Monday, May 25, 2009

Pennsylvania special ed students finding more success after high school

From the Tribune-Review in Pittsburgh, Pa.:

Kayla Constantine and Ashley Long (pictured) are looking forward to college.

"I'm excited about getting out there and being on my own," Long said.

"I like to learn," Constantine said. "I want to take up French, culinary arts, history."

The Penn-Trafford High School seniors, both 18, will graduate in June and start at Westmoreland County Community College in the fall.

But they have worked harder than most to get to this point.

Now poised and articulate young women, Constantine and Long have struggled with learning disabilities since they were in elementary school.

"It affects you as much as being in a wheelchair, but you can't see it," said Long, one of thousands of students across the nation who have made life-altering progress with the help of special education classes increasingly focused on helping students transition to their adult lives.

This trend seems to be having a positive impact, according to a long-term Department of Education study that will be completed this year. The study has found that within a year after they graduate, more than one in four special education students attend some form of post-secondary education, up from about one in eight 20 years ago.

Special education, which supports more than one in 10 public school students with a wide range of disabilities, can include modified tests, tutoring or alternative classes. But today it also helps students with disabilities' set goals beyond the protective confines of their classrooms.

"I always challenge people to say, 'Why can't they do that?'" said Jane Falls, the project coordinator for the National Post-School Outcomes Center, at the University of Oregon.

Falls, whose research focuses on special education students, said that while transition planning is required by the federal Individuals with Disabilities Education Act, states interpret the law differently. Some, she said, do better than others, and often the process does not begin soon enough.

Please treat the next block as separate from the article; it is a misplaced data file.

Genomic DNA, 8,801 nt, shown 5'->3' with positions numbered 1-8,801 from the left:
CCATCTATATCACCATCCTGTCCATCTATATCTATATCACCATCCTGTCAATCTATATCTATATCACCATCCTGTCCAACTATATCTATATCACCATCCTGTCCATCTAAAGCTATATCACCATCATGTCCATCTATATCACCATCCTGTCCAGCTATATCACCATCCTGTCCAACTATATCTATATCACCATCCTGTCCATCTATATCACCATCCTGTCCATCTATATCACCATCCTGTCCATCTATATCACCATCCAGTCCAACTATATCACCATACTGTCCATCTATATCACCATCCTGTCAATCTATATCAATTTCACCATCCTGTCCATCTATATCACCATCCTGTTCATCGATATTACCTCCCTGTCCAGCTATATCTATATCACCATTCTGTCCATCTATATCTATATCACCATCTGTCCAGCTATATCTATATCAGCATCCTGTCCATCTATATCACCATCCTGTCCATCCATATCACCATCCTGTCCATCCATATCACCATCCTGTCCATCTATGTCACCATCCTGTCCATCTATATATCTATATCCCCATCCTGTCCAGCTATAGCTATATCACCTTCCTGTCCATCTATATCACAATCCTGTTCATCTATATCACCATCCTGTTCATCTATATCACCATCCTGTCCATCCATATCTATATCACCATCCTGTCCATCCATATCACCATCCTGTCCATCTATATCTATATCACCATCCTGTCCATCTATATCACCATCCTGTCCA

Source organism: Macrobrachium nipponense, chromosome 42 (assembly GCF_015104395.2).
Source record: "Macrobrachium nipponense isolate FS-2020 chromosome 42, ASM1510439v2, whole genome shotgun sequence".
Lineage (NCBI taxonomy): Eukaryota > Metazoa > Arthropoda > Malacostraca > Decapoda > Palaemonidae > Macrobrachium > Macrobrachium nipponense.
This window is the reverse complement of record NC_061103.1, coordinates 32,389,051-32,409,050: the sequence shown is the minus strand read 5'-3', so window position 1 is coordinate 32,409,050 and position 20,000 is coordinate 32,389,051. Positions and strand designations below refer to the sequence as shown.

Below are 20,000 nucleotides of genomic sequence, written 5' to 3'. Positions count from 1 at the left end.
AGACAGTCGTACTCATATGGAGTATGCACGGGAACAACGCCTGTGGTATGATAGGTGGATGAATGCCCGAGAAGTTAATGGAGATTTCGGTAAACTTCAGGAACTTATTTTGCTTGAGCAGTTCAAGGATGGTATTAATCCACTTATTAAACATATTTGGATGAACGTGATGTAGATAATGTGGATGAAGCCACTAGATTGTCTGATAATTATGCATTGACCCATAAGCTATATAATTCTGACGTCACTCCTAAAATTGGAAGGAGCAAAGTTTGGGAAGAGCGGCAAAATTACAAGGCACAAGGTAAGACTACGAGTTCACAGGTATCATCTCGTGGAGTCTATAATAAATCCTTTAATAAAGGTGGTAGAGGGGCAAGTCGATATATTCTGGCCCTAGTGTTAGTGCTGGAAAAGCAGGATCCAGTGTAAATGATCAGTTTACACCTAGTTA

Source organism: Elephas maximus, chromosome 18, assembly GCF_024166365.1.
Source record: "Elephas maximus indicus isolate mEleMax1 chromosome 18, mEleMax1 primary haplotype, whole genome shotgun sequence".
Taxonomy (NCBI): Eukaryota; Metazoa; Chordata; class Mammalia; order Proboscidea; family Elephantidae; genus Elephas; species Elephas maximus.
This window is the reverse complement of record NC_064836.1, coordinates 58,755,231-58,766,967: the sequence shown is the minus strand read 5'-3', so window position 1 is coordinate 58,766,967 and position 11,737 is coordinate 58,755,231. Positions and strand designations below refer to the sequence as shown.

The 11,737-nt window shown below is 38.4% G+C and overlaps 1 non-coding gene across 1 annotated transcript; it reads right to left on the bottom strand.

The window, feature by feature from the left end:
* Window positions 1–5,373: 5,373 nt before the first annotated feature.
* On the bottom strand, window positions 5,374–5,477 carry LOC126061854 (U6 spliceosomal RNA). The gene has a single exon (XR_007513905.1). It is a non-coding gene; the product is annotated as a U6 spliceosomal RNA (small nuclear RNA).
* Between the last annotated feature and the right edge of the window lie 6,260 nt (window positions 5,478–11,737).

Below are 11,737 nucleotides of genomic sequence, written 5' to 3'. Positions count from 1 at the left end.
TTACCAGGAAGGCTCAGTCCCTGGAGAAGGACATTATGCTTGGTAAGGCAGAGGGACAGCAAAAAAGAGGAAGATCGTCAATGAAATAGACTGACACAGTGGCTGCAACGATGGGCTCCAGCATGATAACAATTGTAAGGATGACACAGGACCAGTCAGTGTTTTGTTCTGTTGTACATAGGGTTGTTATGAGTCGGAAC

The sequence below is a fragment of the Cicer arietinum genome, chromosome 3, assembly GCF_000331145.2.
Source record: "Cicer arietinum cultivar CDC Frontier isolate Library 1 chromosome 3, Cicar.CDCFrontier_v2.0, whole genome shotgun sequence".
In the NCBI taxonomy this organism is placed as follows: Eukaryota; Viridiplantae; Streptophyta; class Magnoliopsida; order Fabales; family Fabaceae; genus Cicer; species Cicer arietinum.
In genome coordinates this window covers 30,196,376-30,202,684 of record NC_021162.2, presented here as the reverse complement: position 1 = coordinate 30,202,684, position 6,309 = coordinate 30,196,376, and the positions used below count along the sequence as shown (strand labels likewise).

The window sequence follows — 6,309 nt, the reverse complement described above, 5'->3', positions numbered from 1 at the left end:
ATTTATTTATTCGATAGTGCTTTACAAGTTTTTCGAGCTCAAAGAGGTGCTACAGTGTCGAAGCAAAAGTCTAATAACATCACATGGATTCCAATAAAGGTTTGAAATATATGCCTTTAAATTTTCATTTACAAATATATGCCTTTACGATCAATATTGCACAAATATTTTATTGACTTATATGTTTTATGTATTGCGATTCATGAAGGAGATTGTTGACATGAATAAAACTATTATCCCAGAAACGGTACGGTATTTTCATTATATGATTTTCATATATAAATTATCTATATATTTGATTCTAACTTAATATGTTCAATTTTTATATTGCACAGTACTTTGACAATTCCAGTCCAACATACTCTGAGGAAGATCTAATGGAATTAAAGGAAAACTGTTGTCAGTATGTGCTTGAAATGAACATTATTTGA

Pennsylvania law requires transition planning to begin at age 14. Falls said that is preferable to 16, the age at which federal law says it should begin.

"Pennsylvania has really committed itself to making that transition smoother," Falls said.

Transition planning is not just for college-bound students.

Alex Novak, a sophomore at Franklin Regional Senior High School, has Down syndrome, but he hopes to one day have a job and his own apartment on Pittsburgh's South Side.

"We're thinking about what kind of jobs he might be interested in," said his mother, Lori.

Through the school, Novak, 17, is enrolled in a job exploration program. He has worked at the Westmoreland County Food Bank, which he said he enjoyed, and a local thrift shop, which he admitted was "boring." Next year, he plans to work at a pet boarding facility in Murrysville.

"I'm glad they started this," Lori Novak said. "When he was born and he had Down syndrome, it was hard to think of him as an adult. But now, we're ready."